In the United States Court of Appeals For the Seventh Circuit
September 21, 2011
MEANITH HUON, PLAINTIFF-APPELLANT,
JOHNSON& BELL, LTD.,ET AL., DEFENDANTS-APPELLEES.
Appeal from the United States District Court for the Northern District of Illinois, Eastern Division. No. 09 C 7877-Blanche M. Manning, Judge.
The opinion of the court was delivered by: Wood, Circuit Judge.
ARGUED JUNE 14, 2011
Before POSNER, ROVNER, and WOOD, Circuit Judges.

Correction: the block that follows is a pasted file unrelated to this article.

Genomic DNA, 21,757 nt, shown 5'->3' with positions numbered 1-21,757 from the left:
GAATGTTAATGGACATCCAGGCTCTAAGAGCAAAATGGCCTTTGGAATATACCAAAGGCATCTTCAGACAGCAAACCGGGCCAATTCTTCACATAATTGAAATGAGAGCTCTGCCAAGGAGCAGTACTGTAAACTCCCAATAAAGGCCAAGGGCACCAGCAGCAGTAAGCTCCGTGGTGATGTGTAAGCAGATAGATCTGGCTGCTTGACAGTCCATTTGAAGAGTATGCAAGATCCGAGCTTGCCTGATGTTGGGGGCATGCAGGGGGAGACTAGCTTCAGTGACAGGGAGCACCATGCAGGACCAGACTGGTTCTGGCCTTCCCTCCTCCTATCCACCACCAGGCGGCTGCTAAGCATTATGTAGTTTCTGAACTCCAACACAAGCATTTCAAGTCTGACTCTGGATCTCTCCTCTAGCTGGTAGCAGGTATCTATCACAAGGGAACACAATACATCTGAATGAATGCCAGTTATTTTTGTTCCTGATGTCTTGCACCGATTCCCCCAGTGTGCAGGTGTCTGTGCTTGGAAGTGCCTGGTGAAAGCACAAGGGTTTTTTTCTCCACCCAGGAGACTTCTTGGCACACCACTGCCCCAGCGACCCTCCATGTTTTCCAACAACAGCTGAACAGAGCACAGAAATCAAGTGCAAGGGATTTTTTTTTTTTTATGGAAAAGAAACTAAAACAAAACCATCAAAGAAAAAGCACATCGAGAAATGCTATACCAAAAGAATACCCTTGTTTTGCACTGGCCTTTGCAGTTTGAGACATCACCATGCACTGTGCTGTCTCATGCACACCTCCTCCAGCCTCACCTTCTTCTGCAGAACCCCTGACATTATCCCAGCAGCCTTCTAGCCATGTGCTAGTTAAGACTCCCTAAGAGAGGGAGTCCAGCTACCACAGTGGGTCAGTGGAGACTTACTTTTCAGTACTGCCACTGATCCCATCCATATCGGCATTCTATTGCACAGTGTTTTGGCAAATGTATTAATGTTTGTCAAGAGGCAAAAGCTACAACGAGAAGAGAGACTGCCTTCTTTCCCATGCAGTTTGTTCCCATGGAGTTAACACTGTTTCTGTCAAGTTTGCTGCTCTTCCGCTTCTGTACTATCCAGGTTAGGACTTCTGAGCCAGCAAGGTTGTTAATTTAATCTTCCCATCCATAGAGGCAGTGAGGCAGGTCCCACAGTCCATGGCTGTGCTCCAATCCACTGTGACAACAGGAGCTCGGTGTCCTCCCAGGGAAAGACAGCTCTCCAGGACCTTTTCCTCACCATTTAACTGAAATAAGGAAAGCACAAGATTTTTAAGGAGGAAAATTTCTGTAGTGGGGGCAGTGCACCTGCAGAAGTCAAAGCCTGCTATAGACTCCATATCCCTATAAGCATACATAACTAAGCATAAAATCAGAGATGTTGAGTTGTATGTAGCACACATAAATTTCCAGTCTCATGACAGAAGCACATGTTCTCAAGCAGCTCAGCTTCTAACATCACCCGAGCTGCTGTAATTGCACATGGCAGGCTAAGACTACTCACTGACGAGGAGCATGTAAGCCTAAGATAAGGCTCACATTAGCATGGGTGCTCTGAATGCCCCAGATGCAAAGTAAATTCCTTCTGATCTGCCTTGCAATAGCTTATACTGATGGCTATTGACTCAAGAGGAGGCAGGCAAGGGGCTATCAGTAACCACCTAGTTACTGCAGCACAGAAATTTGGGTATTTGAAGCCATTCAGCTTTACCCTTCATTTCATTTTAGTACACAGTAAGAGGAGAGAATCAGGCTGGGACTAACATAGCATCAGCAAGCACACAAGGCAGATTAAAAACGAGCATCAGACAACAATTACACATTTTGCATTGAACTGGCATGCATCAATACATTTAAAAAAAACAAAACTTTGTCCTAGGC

Meanith Huon is a lawyer rep-resenting himself in this appeal. After he was fired from his job as an associate at Johnson & Bell, he initiated two lawsuits against the firm and three of its other attorneys. He filed his first action in state court, asserting state-law claims of defamation and intentional infliction of emotional distress resulting from allegedly damaging annual performance evaluations. Huon's second suit was filed in federal court after his state case had been dismissed and was pending on appeal. In his federal suit Huon brought claims under Title VII,42 U.S.C. § 2000e, and 42 U.S.C. § 1981 for discrimination on the basis of race and national origin, alleging that he was treated less favorably than white employees because he did not receive the same employment benefits, assignments, salary, or opportunity for probation before his discharge. Huon also threw in a supplemental state-law claim for tortious interference with a prospective economic advantage.